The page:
Wild Mountain raw Puer tea is so named as its birthplace is untouched and untamed. Our grower only visits the mountain twice per year. The first time is in the spring for the single annual tea harvest. The second time is in the fall to turn the soil making the grasses into natural fertilizer for the tea trees. No motorized vehicles are allowed within 2km of the tea trees which are perched 1600 to 1700m above sea level on a mountain without a single resident. That makes for a perfectly clean tea. How clean you ask? The laboratory analysis below shows completely clean, so drink away with peace of mind.
The first 6 to 8 infusions bring a surge of cha qi, the signature raw Puer flavor (something like pine needles, musk and apricot skin), then the tea smooths out for the next 8-10 infusions. With a tamed bit of cha qi still remaining, the final 10-12 (yes yes total of more than 25) steeps are surprisingly sweet. That is from an enzyme in your mouth called lysozyme cutting the micro amount of starch leaking out from the tea stems into smaller sweet tasting fragments. This starch was made and packed into dry granules by the tea tree before slipping into winter hibernation and used to help fuel early spring leaf production.
Pairs well with avocado, papaya and figs.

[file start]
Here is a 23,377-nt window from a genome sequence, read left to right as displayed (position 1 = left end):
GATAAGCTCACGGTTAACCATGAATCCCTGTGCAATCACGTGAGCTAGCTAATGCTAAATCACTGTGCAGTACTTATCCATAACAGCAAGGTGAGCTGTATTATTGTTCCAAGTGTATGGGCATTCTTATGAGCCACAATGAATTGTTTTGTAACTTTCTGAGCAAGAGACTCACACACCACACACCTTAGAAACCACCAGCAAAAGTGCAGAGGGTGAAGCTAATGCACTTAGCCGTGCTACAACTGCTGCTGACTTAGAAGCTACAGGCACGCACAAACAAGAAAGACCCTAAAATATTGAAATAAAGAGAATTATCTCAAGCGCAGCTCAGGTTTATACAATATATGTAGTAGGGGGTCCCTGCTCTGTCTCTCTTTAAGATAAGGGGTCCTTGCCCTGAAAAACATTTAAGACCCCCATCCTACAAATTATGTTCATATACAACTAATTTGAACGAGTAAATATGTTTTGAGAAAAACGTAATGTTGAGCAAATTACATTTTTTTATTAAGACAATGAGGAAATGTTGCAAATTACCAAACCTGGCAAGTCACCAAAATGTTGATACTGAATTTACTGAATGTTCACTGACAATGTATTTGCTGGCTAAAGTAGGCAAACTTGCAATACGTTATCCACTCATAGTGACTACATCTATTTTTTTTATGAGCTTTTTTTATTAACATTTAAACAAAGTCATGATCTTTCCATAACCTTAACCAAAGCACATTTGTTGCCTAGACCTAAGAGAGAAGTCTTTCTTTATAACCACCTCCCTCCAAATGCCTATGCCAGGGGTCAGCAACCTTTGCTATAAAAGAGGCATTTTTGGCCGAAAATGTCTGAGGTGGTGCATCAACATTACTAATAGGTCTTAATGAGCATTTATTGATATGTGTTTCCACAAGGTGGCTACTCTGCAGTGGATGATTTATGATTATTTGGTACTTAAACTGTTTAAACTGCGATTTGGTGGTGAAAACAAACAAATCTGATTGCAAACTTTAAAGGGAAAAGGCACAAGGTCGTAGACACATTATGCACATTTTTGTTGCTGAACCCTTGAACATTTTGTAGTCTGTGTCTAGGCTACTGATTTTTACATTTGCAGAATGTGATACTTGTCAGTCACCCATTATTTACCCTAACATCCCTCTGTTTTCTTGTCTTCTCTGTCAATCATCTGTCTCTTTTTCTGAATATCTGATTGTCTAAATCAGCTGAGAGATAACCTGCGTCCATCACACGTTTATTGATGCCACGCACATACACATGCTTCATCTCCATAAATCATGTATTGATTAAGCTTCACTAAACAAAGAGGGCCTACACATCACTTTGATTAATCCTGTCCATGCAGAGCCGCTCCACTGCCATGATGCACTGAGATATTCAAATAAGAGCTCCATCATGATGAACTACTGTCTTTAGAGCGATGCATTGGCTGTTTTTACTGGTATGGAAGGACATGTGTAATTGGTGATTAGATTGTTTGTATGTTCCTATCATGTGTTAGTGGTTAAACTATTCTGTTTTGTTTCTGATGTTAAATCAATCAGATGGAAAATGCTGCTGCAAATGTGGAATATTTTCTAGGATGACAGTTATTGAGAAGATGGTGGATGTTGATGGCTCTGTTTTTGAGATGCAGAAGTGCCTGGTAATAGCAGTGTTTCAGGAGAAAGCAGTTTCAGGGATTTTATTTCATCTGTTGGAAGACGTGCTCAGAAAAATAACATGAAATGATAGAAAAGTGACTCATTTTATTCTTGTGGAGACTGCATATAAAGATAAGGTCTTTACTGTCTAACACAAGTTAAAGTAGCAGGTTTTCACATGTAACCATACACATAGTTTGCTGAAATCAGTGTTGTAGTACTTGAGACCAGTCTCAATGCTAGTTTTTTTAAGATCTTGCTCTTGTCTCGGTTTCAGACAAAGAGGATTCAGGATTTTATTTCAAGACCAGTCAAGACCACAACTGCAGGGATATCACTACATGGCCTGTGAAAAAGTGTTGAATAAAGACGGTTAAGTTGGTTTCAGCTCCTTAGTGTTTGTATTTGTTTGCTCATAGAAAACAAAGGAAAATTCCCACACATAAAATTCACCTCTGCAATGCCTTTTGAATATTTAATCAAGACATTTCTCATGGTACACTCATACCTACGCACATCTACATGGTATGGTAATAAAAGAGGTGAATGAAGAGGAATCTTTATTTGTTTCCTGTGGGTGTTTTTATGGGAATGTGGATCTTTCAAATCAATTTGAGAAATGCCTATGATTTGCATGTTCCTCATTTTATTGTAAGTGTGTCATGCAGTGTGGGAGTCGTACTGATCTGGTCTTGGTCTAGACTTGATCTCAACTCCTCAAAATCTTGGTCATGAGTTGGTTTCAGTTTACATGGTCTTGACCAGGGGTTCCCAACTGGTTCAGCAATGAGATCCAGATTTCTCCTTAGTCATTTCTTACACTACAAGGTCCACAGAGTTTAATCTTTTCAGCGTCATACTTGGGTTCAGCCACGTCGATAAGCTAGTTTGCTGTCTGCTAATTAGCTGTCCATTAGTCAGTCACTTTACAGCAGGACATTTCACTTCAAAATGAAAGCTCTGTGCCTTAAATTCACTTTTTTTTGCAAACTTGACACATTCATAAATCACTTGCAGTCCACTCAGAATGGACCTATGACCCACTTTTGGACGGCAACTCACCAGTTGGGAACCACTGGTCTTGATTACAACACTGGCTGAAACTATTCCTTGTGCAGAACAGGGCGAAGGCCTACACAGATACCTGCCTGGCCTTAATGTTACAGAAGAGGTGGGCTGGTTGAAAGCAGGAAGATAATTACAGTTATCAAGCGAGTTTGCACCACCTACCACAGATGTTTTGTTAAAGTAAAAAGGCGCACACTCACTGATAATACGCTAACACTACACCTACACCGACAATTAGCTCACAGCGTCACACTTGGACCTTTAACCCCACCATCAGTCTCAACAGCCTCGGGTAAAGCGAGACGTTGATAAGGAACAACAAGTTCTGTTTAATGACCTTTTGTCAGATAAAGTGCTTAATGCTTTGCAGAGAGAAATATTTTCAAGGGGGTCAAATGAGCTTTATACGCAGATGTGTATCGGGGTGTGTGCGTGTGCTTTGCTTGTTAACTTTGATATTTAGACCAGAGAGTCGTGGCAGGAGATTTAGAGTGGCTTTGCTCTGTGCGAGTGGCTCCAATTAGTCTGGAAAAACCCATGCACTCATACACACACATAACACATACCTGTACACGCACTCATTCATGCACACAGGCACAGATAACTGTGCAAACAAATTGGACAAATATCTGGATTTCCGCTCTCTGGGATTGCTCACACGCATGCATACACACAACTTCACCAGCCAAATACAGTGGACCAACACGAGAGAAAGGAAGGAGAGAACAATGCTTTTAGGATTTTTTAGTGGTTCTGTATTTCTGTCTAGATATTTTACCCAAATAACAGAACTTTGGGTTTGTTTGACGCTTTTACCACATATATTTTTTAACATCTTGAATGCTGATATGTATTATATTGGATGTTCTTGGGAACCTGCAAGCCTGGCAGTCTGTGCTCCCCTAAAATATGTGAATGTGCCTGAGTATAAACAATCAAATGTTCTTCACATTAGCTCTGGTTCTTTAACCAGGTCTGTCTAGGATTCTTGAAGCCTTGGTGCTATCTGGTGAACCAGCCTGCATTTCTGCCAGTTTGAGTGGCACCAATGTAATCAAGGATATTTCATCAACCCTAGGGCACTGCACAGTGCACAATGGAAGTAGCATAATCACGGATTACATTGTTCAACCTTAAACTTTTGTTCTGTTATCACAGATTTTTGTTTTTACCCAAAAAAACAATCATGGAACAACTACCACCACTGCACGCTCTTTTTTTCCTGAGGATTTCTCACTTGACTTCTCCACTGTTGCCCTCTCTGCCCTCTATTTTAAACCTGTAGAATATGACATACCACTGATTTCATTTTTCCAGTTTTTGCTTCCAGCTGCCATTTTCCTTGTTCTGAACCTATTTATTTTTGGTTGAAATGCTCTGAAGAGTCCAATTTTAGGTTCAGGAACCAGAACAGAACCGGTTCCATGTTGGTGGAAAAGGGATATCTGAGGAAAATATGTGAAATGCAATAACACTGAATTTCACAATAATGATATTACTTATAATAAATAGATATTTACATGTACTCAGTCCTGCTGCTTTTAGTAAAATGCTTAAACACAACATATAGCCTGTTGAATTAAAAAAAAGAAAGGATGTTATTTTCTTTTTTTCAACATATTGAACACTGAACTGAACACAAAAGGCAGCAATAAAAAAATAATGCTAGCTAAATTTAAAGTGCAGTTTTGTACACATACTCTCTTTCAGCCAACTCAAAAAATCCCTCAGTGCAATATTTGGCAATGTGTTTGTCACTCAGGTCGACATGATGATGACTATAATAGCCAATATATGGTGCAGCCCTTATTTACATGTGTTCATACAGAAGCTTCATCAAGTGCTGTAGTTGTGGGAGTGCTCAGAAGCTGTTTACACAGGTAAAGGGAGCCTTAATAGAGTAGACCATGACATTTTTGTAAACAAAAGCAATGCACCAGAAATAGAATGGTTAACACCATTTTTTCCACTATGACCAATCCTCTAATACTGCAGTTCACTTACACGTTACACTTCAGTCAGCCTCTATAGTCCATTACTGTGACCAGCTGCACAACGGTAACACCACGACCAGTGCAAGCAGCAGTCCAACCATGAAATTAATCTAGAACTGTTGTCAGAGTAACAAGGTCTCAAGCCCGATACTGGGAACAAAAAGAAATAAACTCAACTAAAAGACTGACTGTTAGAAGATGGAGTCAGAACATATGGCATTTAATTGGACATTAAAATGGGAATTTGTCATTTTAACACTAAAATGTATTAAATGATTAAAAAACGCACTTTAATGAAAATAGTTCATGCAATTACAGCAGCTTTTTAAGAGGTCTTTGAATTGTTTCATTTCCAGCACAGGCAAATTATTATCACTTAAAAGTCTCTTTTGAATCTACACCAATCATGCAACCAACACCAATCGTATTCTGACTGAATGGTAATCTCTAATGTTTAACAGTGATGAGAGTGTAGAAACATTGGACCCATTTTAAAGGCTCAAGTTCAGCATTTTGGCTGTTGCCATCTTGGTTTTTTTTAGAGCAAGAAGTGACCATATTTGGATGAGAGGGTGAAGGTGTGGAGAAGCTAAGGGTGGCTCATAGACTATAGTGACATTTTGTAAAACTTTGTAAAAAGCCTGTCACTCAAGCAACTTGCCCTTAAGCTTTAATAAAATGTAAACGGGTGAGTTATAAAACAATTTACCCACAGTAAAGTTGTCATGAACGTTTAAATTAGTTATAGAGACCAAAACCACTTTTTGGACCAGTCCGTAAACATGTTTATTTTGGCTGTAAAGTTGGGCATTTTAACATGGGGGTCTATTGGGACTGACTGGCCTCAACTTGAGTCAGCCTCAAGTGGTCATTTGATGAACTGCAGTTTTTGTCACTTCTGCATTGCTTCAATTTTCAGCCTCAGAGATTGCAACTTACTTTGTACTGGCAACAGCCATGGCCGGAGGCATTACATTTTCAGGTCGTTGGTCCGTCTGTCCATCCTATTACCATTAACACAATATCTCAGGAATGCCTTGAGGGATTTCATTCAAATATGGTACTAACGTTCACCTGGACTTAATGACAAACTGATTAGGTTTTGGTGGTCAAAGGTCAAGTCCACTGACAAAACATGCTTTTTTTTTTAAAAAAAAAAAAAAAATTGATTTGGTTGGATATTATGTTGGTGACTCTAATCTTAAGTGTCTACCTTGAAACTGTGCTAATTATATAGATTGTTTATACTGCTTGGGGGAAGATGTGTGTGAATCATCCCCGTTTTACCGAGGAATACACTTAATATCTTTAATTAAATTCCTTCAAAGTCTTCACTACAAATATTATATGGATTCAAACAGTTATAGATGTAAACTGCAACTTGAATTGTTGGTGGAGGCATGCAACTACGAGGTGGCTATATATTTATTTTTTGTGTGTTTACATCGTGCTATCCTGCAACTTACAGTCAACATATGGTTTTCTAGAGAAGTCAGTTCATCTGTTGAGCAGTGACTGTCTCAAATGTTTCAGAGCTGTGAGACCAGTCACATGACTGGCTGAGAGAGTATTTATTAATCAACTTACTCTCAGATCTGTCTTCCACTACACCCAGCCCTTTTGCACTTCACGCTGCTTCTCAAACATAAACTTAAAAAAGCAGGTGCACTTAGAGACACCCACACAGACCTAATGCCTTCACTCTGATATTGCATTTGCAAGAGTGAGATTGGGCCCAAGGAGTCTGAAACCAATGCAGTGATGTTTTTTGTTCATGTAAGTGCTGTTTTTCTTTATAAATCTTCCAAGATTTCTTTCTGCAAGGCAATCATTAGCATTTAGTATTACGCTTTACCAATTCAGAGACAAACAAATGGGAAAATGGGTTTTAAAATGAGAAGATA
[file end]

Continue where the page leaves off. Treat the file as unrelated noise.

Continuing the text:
To ensure the highest quality drinking experience and maximum nutritional value, we keep all of our white and Puer teas in proper temperature and humidity controlled professional storage.
Storage: Store unused portions away from sunlight and odors in a moderately humid area between 70-80F/21-27C.
Brewing water: Poland Spring (called Origin Brand in some areas) brand mineral water produces the finest results. See water recommendation list for additional options. Soft water, distilled water and hard water will ruin this tea. Tap water varies wildly and is best avoided as well.
Brewing method: 6g tea leaves (~2 heaping Tablespoons), 100ml (a bit less than 1/2 cup) water each time for 5 seconds in a Chinese gaiwan or a small pot. After the first 10 infusions, increase each infusion time by 5 seconds. To produce lighter tea, either decrease amount of tea, increase amount of water or decrease brewing time. To produce stronger tea, either increase amount of tea, decrease amount of water or increase brewing time. You can easily adjust to suit your individual taste.
Notes: Small quick infusions showcase the changing flavors of each cup. Longer brewing times in larger quantities of water (western brewing style) end up more homogeneous, but still very good results.